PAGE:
2. um… what? Drupal rocks, for managing a LOT of content. It’ll do things for making (and keeping) sense for a constantly changing set of content based on all kinds of funky workflows and scenarios. I don’t think I’d even try to manage a website without Drupal as the back end anymore… It’s got some really minor irritations (like this pet peeve) but nothing fatal, and certainly nothing worth avoiding it as a CMS over. on over 99% of websites, this peeve wouldn’t even be an issue – it just showed up because I was needing to do some pretty funky things with dynamic content within nodes…

    but, yeah… have fun with Contribute… 🙂

  3. I had what sounds like a similar issue. After digging into the form api, we created a small module which we call falter. We use it to modify forms like this. Now, different users on our site have different options for input formats. For instance, if you log into our drupal deployment, you won’t see an option for different input formats, we default it to a predefined format after the server has been submitted. Let me know if you’re interested and I’d be happy to share our code with you. It isn’t contrib-code ready, but I’m happy to excerpt parts of it.

  4. Hello, D’Arcy —

    First, I am drop-dead *stunned* to hear Jim talk smack about Drupal — from reading his blog, I have never heard him express anything but love for the streamlined simplicity of the app.

    This snippet could help with the tinymce issues: http://drupal.org/node/106978 — and this module allows you to weight input filters: http://drupal.org/project/filter_default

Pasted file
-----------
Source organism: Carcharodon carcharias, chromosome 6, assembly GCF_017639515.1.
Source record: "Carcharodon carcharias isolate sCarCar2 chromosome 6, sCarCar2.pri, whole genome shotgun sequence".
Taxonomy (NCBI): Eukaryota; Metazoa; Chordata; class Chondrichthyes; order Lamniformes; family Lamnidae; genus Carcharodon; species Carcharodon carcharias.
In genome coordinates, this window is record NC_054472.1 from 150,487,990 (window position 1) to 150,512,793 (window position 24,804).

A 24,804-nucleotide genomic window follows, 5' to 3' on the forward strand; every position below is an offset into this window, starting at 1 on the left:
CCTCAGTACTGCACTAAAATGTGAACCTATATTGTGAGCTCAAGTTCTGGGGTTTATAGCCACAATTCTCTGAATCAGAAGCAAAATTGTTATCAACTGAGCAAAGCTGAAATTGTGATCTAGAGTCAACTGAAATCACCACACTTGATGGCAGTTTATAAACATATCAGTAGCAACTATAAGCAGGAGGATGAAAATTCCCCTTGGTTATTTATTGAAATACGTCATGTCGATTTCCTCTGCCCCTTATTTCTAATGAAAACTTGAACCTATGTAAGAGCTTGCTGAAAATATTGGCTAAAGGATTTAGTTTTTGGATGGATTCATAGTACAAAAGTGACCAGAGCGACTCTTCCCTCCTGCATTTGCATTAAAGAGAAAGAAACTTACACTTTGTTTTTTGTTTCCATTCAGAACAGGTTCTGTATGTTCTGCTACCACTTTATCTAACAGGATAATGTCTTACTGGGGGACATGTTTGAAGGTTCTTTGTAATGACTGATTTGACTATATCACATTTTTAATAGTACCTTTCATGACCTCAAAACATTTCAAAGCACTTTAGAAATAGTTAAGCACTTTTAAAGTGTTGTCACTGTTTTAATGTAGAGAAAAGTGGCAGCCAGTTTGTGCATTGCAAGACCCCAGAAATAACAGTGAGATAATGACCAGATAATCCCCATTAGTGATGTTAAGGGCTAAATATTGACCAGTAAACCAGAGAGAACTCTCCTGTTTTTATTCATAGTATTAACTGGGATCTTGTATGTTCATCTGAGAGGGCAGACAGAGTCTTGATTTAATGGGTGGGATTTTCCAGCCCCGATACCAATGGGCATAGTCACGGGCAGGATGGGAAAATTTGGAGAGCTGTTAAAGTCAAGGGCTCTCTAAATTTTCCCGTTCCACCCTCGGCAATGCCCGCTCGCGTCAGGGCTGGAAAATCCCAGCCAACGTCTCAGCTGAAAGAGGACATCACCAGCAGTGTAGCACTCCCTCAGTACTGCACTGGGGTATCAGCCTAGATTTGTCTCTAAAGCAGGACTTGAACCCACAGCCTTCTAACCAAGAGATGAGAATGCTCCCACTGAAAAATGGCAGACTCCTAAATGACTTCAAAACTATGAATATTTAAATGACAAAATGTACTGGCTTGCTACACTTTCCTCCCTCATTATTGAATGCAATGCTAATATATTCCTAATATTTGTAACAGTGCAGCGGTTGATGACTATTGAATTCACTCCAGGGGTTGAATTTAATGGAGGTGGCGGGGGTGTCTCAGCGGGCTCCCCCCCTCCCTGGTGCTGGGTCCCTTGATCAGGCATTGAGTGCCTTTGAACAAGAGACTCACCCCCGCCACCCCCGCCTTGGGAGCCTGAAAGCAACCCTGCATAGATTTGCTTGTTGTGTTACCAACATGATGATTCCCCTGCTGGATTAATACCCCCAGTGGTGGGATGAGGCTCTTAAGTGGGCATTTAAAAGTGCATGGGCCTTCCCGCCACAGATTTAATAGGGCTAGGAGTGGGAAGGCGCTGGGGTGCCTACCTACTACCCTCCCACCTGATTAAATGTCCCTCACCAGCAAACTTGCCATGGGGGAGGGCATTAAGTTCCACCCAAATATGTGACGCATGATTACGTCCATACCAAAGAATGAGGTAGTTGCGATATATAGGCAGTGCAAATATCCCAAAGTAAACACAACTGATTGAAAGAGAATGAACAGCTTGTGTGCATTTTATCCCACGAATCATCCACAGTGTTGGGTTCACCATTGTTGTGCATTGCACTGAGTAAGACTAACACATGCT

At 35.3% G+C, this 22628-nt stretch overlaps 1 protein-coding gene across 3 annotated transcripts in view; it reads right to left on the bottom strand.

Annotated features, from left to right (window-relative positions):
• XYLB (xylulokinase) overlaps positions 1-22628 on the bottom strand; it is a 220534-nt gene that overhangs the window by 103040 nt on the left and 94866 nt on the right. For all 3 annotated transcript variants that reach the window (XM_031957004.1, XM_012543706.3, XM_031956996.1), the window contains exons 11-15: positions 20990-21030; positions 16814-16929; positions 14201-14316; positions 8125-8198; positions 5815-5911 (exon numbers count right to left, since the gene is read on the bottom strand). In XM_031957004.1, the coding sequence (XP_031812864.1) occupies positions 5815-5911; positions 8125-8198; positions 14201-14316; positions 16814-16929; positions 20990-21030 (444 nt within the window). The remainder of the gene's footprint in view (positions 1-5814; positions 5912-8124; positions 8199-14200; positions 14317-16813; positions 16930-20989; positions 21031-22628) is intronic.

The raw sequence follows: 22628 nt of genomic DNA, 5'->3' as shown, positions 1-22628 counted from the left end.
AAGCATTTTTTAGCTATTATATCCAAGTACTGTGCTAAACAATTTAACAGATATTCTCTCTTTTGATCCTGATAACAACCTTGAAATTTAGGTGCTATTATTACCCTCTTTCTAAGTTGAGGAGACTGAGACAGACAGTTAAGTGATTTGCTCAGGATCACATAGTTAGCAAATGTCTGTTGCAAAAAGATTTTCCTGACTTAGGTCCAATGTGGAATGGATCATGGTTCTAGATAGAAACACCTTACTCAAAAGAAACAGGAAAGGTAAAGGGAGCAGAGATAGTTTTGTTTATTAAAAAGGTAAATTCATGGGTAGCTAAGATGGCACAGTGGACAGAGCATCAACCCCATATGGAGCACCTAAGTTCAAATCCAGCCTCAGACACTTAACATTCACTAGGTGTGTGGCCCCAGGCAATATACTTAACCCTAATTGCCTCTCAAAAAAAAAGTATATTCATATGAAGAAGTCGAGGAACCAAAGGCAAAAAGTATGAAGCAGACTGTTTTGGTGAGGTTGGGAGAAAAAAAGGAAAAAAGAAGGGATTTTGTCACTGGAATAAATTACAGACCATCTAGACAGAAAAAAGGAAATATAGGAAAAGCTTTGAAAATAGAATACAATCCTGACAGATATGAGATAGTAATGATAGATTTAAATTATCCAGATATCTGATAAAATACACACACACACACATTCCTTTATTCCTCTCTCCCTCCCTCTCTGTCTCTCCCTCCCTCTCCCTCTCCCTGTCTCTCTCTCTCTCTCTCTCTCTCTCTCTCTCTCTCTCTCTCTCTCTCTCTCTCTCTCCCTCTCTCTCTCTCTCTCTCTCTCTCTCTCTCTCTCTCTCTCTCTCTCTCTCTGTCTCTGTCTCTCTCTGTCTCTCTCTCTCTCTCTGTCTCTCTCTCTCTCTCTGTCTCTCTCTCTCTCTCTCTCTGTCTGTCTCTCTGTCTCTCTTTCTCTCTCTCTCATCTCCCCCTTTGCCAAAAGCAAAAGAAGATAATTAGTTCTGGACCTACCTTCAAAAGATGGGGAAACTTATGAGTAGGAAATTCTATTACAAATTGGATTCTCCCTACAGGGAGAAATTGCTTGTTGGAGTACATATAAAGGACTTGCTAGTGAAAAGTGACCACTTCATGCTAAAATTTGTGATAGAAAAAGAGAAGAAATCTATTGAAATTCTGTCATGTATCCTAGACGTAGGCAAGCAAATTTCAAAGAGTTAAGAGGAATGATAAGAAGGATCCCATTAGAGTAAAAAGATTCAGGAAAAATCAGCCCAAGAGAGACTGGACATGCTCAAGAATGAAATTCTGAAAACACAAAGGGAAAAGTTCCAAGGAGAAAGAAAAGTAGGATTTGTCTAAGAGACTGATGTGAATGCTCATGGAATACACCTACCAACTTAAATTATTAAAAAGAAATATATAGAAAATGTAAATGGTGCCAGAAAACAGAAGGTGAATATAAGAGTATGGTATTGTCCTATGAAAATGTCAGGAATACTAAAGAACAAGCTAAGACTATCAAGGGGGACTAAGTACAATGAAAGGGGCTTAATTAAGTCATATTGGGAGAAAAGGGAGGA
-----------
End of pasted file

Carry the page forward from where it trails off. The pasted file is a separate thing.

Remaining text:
You can also set tinymce to not show up on specific pages, and, for even further control, you can set it to appear by role, by node type, by using php snippets in the TinyMCE settings —

    While this involves more setup time from the admin, once the work is done it allows a more streamlined end user experience —

    @Matt — I’d love to see your module, even if it’s not contrib ready — it sounds useful for a variety of situations.



  5. Sorry for the late response, but basically here’s some sample code that could be used in this type of context. In this case, some code for a module called falter could be used to modify the form to hide filter options and then add a hidden field that specifies the format. Alternately, I guess you could set this after the form has been submitted. Other code could be added to limit or open options for users with particular roles or permissions. I really like this approach b/c we didn’t have to hack core to make this happen.

    function falter_form_alter( $form_id, &$form) {

    if( $form_id == 'blog_node_form') {
    falter_alter_blog( $form);
    //print_r( $form);

    if( $form_id == 'comment_form') {
    falter_adjust_comment( $form);
    } // function falter_form_alter

    function falter_adjust_comment( &$form) {
    $form['comment_filter']['format'] = array(
    '#type' => 'hidden',
    '#value' => 1, //id is input filter you want
    } // function falter_adjust_comment

    function falter_alter_blog( &$form) {
    $form['body_filter']['filter'] = array(
    '#type' => 'hidden',
    '#value' => 3, //id is input filter you want
    } // function falter_alter_blog

    Related to the TinyMCE problem, we use a combination of XStandard and FCK Editor, but we’ve added code for certain users to be able to turn it off …

    I hope that helps … oh, and let me know if you see any problems with our approach. We’re learning a lot about drupal, but there is still a lot to learn!